Huge corporations almost always have an ethics policy, and part of that policy is keeping employees in a safe work environment. If it is a public company, you have investors to be accountable to, too. Everyone from the CEO to the janitor has to adhere to that policy. In my case, we have to sign and acknowledge it. Yet, who is holding the company accountable for the ethical treatment of the employees by the company?...
I had worked in state government for about 18 years after having graduated from Boston College with a BS and an MBA from Bentley College.
I had been given a supervisory role within an IT group. Three months later, my director got transferred to another group, and another employee got promoted to be the director of my group.
I thought it was just a personality conflict at first. He started subtly criticizing everything I would do. He made me doubt my ability to do my job. He would ask me to do research, and then when I approached for clarification, he would say he didn’t tell me to do that. He would dictate how I supervised my team of 11 people and insisted on approving every request for vacation. Although I wrote out the performance appraisals for my team, he would not allow me to give the grades I thought were deserved. I was not allowed to put that anyone “exceeded expectations,” only “meets expectations,” even though I disagreed that some deserved...
I am a former employee of nine years of a nonprofit serving individuals with disabilities. I assisted developmentally delayed adults in their homes to become more independent in the community and their home.
The bullying began after some shift changes. At the same time, we got a new residential manager. My bully, an older woman, wanted things done her way and when she said. Since I worked in a different way, she didn't like me. I worked a 36-hour week by myself most of the time. I went to working with her on two of those days, a total of eight hours a week.
She also had a fellow employee who worked at the home who she was friends with. She would call her during our shifts to complain about me, saying I was lazy, did nothing, and played games with the ladies. (The reason: she did all the work. When I asked what I could do to help, she'd say "oh, you're fine, dear" in a sweet voice.) The fellow friend employee usually relieved me at 12am and would be less than kind or quiet and ignore...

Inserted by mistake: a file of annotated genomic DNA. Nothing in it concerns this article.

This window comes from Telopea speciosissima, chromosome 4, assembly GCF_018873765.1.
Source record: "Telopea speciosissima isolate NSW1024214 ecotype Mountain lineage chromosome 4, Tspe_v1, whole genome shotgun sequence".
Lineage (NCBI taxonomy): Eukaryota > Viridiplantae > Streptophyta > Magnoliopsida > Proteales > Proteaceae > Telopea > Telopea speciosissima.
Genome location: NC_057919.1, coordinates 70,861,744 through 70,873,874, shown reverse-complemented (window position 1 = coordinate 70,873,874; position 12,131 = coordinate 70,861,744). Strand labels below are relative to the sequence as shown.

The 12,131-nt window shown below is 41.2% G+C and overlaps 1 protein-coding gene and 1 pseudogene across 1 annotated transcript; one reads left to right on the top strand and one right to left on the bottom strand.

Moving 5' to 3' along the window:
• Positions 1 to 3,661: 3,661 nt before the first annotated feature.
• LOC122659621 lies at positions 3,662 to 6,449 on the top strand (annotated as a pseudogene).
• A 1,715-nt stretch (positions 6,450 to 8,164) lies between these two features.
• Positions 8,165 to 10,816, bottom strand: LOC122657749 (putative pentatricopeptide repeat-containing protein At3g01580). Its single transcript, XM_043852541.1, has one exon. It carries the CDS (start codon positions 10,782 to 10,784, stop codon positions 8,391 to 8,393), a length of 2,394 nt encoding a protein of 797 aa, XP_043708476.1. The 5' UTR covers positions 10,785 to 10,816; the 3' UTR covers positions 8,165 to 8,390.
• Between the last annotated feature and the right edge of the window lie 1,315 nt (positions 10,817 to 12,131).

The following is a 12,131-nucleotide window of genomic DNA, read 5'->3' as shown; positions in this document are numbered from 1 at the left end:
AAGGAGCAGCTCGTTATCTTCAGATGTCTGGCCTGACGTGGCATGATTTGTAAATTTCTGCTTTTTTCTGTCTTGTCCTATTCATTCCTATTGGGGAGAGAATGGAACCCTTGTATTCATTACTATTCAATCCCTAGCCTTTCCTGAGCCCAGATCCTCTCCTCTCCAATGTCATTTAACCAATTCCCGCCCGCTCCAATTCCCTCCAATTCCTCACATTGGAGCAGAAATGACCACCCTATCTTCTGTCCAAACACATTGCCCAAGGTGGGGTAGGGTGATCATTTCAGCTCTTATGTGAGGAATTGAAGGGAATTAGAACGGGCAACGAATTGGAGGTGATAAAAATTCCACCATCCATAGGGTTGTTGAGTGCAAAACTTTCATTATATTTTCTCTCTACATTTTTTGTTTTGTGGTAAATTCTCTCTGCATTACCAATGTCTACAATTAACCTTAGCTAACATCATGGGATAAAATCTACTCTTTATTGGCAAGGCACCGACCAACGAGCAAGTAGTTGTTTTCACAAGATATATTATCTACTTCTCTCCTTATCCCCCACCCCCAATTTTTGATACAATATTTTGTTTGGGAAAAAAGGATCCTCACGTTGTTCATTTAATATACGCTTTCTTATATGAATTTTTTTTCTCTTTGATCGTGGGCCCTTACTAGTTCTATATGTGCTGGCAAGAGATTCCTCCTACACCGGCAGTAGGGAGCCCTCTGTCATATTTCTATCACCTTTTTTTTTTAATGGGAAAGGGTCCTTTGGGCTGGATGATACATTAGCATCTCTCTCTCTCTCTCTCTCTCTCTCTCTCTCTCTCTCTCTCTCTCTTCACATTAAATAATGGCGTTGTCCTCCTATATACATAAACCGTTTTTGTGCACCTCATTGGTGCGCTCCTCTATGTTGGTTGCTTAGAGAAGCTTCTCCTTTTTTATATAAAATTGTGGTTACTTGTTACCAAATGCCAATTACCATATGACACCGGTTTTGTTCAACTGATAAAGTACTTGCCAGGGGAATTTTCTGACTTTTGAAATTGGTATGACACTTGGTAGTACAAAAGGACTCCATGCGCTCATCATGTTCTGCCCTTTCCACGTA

I was a 33-year Commonwealth employee who was bullied and driven to suicidal ideation, panic attacks, and gastric problems. I would grind my teeth in stressful situations and cracked a molar. I spent a night in the hospital for stress-associated illness. I was prescribed anti anxiety and anti depressive meds and had a gastric ulcer. I spent time sobbing in the ladies room. I nearly was killed on the highway after taking too many anxiety meds prescribed to me because I just couldn't take the stress.
I wrote a book, published in 2015, related to my work. The new administration where I worked warned me not to write the book after previous administration gave me permission.
I was harassed with letters from my agency's lawyers sent to my house, threatened with termination, and had disciplinary letters placed in my file containing statements that weren't true. Every day I suffered some form of bullying and gaslighting. I incurred an industrial accident that was documented but not...
It all started when a new program manager was promoted to the position from an overnight staff position. I had worked at the residential program that housed DYS teenage boys for about three years as the clinical director of the program.
A vendor agency ran the program, but we got our referrals and directives from DYS. I enjoyed the job and was good at it. I had the respect of the other clinical staff in my DYS group meetings and the caseworkers who came to the program regularly.
As clinical director, I was responsible for one other clinical staff and for all therapy that occurred in the program: family, individual, and group. I did some staff training as well as supporting staff at times of crisis.
How it began
Things started changing when the new director started. He began to make connections with the staff. It quickly became clear that I was not someone he clicked with.
It started slow at first... inside jokes, undermining my decisions, and making fun of me in meetings. The staff...